Investor relations and governance teams working on and around AGMs this proxy season should be paying particular attention to the stories their companies are telling about strategy, who is on the board and ESG-related efforts, according to new research.
A Morrow Sodali survey finds that 68 percent of institutional investor respondents cite as highly important ‘the quality and completeness of [a company’s] disclosures on business strategy and issues of material importance’ when making voting decisions on director elections and other agenda items.
Sixty-six percent of respondents point to board composition as being highly important when deciding on AGM votes. Sixty-three percent say the company’s ESG policies and practices are key. Fewer – though still a notable proportion of – respondents point to a firm’s quality of shareholder engagement (51 percent) and ‘the availability of its board members to communicate directly with shareholders’ (39 percent).
Morrow Sodali polled 49 institutional investors managing combined assets of more than $31 tn between November and December 2017.
Much of the attention paid to the investors’ increased focus on ESG issues has been centered around climate change. But 59 percent of respondents in the Morrow Sodali survey say board skills and experience will be among the most important ESG topics to them when engaging with companies in 2018 – up 50 percentage points from the survey last year.
Noting this ‘significant’ shift, the report’s authors write: ‘Respondents are turning up the heat on director accountability and oversight. Broader issues continue to evolve such as technology transformation, disruptions and stakeholder considerations.’ By contrast, 27 percent say board diversity is a key ESG topic for engagement, despite this having been a high-profile issue over the past year.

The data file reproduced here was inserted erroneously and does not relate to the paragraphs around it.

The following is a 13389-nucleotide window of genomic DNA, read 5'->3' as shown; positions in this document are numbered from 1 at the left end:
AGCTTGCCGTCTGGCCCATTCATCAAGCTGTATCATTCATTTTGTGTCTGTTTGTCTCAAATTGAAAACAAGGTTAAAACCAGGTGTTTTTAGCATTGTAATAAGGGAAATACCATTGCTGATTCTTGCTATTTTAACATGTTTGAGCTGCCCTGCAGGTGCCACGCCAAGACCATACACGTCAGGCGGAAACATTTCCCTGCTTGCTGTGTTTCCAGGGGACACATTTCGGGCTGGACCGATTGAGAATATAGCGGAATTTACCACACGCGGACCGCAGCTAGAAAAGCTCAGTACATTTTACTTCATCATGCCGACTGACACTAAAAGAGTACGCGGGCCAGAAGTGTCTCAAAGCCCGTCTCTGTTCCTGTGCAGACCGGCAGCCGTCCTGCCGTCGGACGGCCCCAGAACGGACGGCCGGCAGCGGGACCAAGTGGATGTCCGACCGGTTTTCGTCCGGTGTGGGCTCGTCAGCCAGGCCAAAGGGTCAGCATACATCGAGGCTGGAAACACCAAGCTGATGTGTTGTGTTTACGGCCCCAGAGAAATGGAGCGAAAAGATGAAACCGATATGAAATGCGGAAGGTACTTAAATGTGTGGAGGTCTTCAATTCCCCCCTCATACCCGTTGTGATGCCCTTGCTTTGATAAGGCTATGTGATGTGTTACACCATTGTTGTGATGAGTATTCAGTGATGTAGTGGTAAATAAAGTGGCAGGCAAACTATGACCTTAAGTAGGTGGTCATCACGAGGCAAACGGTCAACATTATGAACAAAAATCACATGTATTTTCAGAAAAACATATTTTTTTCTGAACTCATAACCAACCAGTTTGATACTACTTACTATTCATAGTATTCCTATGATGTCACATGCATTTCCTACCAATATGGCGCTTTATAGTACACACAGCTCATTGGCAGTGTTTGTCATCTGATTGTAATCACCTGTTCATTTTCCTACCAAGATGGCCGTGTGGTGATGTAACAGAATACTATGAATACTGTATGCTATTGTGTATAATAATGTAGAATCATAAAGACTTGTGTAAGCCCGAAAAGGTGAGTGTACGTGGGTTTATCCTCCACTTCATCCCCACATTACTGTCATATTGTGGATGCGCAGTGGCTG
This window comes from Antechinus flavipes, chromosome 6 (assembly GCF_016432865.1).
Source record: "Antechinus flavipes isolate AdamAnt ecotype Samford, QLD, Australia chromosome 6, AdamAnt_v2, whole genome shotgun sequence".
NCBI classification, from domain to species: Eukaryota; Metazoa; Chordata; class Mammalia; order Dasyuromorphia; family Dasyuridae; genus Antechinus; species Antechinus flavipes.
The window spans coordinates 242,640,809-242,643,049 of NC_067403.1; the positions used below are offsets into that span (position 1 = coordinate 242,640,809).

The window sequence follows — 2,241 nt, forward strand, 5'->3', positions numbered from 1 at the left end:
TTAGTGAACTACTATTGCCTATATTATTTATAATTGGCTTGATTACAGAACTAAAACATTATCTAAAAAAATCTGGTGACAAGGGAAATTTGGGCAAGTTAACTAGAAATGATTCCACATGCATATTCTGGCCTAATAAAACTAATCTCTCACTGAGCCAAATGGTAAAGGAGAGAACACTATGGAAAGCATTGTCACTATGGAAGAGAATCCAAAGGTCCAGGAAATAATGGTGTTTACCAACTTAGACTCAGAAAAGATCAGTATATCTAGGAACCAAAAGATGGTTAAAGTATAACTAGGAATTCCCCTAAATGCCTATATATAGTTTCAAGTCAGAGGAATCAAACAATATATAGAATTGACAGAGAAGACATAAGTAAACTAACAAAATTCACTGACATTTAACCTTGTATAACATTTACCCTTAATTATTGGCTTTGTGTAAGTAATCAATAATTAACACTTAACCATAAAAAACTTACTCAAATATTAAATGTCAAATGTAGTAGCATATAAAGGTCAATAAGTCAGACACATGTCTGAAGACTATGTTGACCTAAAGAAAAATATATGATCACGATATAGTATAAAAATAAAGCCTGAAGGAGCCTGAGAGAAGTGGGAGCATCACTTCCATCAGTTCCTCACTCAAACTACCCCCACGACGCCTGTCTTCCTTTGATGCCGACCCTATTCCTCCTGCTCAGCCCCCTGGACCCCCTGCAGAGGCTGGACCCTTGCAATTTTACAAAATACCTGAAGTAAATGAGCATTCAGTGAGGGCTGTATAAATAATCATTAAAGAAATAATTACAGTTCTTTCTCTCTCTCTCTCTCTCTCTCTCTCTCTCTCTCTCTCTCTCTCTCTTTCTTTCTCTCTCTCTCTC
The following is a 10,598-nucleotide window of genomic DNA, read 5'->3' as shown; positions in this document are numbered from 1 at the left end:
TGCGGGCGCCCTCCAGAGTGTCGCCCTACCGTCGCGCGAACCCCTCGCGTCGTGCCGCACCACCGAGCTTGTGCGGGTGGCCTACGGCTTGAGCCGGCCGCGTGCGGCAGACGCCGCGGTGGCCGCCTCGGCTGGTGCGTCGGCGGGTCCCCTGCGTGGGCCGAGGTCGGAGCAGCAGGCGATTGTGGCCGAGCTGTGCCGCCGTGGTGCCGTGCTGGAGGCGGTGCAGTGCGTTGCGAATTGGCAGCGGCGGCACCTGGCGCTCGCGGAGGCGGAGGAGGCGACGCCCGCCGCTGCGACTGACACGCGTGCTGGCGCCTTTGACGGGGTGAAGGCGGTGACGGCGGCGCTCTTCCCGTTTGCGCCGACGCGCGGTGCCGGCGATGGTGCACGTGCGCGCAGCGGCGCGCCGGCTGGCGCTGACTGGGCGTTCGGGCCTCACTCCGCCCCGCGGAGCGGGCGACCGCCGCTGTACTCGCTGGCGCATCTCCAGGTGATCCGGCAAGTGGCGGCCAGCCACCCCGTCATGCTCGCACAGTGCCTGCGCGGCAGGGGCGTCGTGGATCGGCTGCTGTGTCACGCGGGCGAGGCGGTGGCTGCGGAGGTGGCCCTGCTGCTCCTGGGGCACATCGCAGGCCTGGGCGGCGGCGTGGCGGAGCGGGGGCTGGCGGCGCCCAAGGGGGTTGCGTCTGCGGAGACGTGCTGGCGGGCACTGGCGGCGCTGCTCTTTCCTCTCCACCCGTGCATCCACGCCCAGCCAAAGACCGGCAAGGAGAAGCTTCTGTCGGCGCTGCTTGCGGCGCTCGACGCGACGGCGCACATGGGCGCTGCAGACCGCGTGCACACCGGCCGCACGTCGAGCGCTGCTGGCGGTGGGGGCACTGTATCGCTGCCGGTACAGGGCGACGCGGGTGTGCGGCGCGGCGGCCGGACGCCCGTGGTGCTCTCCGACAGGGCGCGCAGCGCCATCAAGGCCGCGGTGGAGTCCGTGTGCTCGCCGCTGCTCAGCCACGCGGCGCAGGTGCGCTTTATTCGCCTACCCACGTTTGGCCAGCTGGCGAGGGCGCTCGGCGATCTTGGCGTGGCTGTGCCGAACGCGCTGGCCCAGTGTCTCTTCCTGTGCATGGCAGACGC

Morrow Sodali chair John Wilcox tells IR Magazine that the focus on skills and experience highlights the growing importance of boards’ stewardship and imposing high standards on themselves. There is a trend among institutional investors toward understanding what goes on inside companies and on their boards, and therefore they want to understand the skill sets among directors, he says.
The good news for companies is that this marks a step away from investors having a ‘checklist mind-set,’ Wilcox adds. Even if a company doesn’t meet best practices, this approach by investors gives the firm a chance to explain how it operates – more along the lines of the ‘comply or explain’ model often seen in Europe, he explains.
Climate change disclosure ranks just behind board skills and experience: 54 percent of respondents cite this as important in terms of ESG engagement, up 10 percentage points from last year. The third-rated key focus, cited by 41 percent of investors, is ‘ESG risk management and opportunities’ – up from 24 percent in 2017. Wilcox says this reflects a growing sense that there are opportunities for companies in addition to risks related to ESG matters.
Institutional investors were also asked what information should be disclosed about a board’s composition to enable them to make an informed vote on director elections. Fifty-six percent say the most important topic is the relevant background and experience of individual directors, while 41 percent say the disclosure of a board skills matrix is most important.
‘This stands in stark contrast to more detail on the selection and nomination process, where only 7 percent of respondents felt this was the most important issue,’ the authors say.
Asked which diversity criteria get the highest importance rating, 71 percent say skills, 17 percent say experience, 7 percent say gender and 2 percent say age. Overall ethnicity ranks below these in investors’ responses.
‘These results demonstrate that while gender, ethnicity and age diversity are of course important they should not in any way distract boards from recruiting directors who have the right skills and experience for the roles,’ the authors write. ‘The focus on gender diversity remains a perennial issue across markets and should remain the focus of respondents and the companies themselves.’